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Joe, Harry and Jay: in praise of a second pair of eyes

To improve, you need to become an expert, not about chess, but about your chess.  You need to know what there is to be good at, and what you are good at, and what you are not good at yet.

Practice helps.  Books, databases, analysis software and especially going over your own games also help.  I always type my games into a computer and I always wince to see what tactics I've missed.  I also enjoy some of the computer's suggestions about alternative moves: sometimes they're real crackers, even if there's nothing in it by way of winning a piece or pawn.

Openings for Correspondence Chess

James Drake, an occasional correspondent and freelance websoot prifreader, writes:
"I note your recommendation to play open openings when starting out to get more experience with tactics. I wonder if this applies to correspondence games. I've been playing them over the Internet the last few years and am at the stage where I get creamed by opponents who know long lines of the Sicilian or Ruy Lopez. Given that I've been somewhat influence by Purdy's recommended openings in Action Chess

Opening Books to help a solid Black player

Pete Henderson writes:
" My question to you is this; I have pretty much settled on the Colle system for my opening but cannot find a defense that I like playing. I am not trying to be a Grand Master or anything I just want to be a good solid player. I've been thinking about the Tarrasch and the Modern. The Modern from what I've read can be used for just about any White opening which I guess is what I would prefer (I'm not sure that is aggressive enough for me). The Tarrasch is just an answer to Queen Pawn openings; then I would have to learn a defense for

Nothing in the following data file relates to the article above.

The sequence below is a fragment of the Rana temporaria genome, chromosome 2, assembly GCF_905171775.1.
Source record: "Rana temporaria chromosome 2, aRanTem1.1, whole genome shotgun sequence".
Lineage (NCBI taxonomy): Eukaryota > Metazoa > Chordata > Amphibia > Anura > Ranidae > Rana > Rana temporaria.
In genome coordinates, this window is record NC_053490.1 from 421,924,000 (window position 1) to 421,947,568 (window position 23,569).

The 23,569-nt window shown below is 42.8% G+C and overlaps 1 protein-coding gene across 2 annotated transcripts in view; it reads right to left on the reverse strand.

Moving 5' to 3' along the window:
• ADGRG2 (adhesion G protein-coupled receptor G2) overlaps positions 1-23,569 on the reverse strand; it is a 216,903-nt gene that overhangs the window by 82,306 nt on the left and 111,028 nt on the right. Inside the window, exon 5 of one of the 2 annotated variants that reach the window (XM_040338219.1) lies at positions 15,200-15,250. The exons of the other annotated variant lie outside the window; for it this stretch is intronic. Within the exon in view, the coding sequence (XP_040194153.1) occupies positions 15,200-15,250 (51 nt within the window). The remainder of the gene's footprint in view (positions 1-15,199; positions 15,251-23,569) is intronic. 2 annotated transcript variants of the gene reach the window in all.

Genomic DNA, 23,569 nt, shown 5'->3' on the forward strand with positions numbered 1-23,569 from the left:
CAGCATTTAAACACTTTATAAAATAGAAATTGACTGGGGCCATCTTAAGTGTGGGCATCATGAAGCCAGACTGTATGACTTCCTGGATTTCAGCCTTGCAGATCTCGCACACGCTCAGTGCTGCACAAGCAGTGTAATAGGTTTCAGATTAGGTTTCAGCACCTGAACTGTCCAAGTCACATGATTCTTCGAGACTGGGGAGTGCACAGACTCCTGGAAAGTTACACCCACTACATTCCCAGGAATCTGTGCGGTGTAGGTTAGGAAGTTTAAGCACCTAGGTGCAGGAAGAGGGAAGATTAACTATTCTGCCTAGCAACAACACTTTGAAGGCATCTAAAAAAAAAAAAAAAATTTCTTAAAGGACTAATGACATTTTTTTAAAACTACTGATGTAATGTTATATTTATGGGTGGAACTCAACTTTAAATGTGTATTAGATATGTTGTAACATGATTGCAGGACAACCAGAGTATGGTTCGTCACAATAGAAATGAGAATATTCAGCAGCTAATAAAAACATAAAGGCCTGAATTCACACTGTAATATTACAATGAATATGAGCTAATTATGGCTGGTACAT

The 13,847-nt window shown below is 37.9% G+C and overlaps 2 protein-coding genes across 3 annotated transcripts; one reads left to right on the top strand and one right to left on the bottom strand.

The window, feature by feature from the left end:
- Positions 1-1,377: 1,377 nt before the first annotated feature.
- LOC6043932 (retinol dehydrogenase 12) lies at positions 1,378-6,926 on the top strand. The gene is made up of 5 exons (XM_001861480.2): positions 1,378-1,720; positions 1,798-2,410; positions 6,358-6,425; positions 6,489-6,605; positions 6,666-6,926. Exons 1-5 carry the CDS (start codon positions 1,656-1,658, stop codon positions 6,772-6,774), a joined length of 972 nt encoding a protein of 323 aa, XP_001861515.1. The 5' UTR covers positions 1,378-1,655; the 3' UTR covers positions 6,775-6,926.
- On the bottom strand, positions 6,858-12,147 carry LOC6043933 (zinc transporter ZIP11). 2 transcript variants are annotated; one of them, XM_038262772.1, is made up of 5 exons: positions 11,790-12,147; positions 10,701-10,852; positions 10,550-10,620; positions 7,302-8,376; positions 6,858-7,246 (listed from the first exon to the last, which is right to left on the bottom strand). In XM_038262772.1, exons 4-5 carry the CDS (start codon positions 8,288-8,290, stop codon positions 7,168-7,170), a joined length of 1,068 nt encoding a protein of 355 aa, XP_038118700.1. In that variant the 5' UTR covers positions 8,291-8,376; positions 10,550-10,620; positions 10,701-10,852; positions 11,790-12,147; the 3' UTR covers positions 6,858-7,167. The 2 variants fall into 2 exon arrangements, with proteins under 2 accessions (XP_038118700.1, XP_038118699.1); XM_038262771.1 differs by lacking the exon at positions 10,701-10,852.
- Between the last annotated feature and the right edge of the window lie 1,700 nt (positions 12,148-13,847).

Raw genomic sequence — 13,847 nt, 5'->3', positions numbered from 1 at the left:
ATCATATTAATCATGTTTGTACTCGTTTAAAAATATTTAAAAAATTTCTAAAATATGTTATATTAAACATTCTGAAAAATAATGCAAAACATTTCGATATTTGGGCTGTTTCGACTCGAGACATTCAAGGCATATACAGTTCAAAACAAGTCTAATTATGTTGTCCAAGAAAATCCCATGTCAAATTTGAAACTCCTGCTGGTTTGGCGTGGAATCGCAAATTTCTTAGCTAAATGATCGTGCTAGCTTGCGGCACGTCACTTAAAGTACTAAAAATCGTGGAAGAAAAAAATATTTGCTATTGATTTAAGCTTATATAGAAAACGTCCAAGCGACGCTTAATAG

Playing White against odd Black defences after 1.e4 (2)

A4. Piece attacks vs. Pirc/Modern 1. e4 ...d6/...g6: 1. e4 d6 2. d4 Nf6 3. Nc3 g6 4. Be3

The trouble with the Pirc is that Black will just lurk behind his pawns, and your pieces won't find much to attack. I play the Pirc/Modern as Black, and am always more impressed by systems which threaten to open lines with pawn breaks than any of the piece play lines. But that's not to say they aren't all dangerous; the player with a plan will always beat the player without one.

Chess with Attitude

by

Phil Adams

"Games like this [Penrose-Botvinnik] (and there were plenty in this tournament) impressed on me that 'wanting to win' was perhaps more important than 'playing good moves'."
-- KEENE, 'Becoming a Grandmaster'.
"At that age (ten), the odd piece here or there often makes little difference. Rather, ingenuity and the will to win may prove decisive."
-- ZAK, Improve your chess results.

1) Draw?

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